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Tips for Starting Your Garden Indoors Including Where To Find The Best Seeds

Apr 26, 2021 06:24PM ● By Kaitlyn Malone
With this unpredictable New England weather (you know...60's one day and snowing the next!), it's pretty hard to get started on your outdoor garden, so here are some tips to get started with an indoor garden that you can then transfer outside once more consistent weather arrives.

Picking the Right Seeds

Some flowers are easier to seed indoors than others. Good flowers to choose from are pansies, asters, violets, and marigolds! Each flower has a requirement for how soon they should be seeded. For example pansies and violets should be seeded 14 weeks before the last frost, as opposed to marigolds and asters that need to be seeded only 6 weeks before the last frost.

However, if you are more interested in planting vegetables the following are vegetables that can be seeded indoors and typically transplant well; cabbage, cauliflower, kale, brussels sprouts, broccoli, pepper, cucumber, melon, pumpkin, tomato, celery, and spinach. 

You can choose pretty much anything, just pay attention to the seed packet instructions. Follow closely as to how deep to place the seed in the soil and what size the pot should be used and make sure to use a fresh seed-starting mix and keep the temperature of the soil consistently warm if you can. It would be beneficial to place the seedlings near south-facing windows, and even consider using grow lights to keep the temperature in the right range.

Transplanting the Seedlings Outdoors

When the time is right and you are ready to transplant your seedlings outdoors, it's best to start slow and gradually move them to a sunnier location in your home each day. If you already keep your starter plants in a sunny spot you can take them outside and place them in the shade.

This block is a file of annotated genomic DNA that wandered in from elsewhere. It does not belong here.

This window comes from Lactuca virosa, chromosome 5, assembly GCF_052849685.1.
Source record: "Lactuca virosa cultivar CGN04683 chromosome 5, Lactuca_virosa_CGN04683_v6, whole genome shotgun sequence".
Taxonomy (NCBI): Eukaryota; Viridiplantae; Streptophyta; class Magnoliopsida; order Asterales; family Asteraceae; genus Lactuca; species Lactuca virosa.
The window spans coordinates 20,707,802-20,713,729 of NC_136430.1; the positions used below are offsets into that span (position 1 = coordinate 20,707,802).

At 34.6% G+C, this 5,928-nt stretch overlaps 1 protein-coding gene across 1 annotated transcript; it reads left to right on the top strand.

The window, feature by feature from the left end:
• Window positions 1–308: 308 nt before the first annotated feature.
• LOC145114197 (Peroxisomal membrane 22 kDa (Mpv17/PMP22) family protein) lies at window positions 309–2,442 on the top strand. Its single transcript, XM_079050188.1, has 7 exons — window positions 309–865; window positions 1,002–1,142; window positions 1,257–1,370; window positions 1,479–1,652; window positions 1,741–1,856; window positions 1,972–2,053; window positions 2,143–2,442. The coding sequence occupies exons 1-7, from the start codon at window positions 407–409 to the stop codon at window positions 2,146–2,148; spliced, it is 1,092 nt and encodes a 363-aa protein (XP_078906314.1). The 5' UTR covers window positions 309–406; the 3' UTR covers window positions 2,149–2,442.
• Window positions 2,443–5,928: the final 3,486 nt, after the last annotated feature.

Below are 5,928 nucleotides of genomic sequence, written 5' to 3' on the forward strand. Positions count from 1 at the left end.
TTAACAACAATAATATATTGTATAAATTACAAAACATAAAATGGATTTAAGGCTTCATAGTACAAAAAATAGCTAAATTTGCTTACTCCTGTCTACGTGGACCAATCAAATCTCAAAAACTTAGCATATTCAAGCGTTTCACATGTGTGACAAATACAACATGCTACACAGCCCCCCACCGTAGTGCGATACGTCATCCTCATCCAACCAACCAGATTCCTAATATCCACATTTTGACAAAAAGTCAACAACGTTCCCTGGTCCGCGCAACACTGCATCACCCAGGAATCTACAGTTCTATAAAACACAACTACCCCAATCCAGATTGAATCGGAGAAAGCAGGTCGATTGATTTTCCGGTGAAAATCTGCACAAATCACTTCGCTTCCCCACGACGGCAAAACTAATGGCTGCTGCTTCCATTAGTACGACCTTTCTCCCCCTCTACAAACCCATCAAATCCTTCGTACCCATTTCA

Remember to take special care of your seedlings when exposing them to the environment. For example they will not have been exposed to much wind so far, so when you take them outside placing them behind a windbreak to prevent damage as they toughen up would be a good measure to take. If your seedlings begin to wilt take them back inside or move them to a shadier area and try acclimating them more slowly.

You’ll want to be sure to monitor the weather and keep an eye out for unexpected cold snaps causing a late spring frost. You can cover your plants with row covers or buckets to keep the seedlings warm overnight and the frost off of them. 

When you are ready to transplant your seedlings it is important to try to leave the roots as undisturbed as possible. Biodegradable pots are one way to make the process smoother.

After you transplant it is always a good idea to provide your plant with a bit of shade for three to five days post planting which helps to prevent “transplant shock”. Transplant Shock is a condition that causes plants to wilt quickly after they were transplanted as they are unable to adjust to their new home.

Where to Find Seeds

Check out Broadview Farm at The Woodstock Farmers' Market. The market takes place on Saturdays, beginning April through October, and the Tuesday market runs from June through September. The market hours are from 8 am-1 pm.

After generations of being reproduced in a certain climate a seed’s DNA adapts to its specific environment which is why getting your seeds local can be beneficial. Broadview Farm has a variety of seeds to choose from. For more information on their seed selection and to get in touch with them you can email them at  [email protected] They will be happy to send you the information and lists of what they have available and discuss what you are looking for. Or, check out their website here

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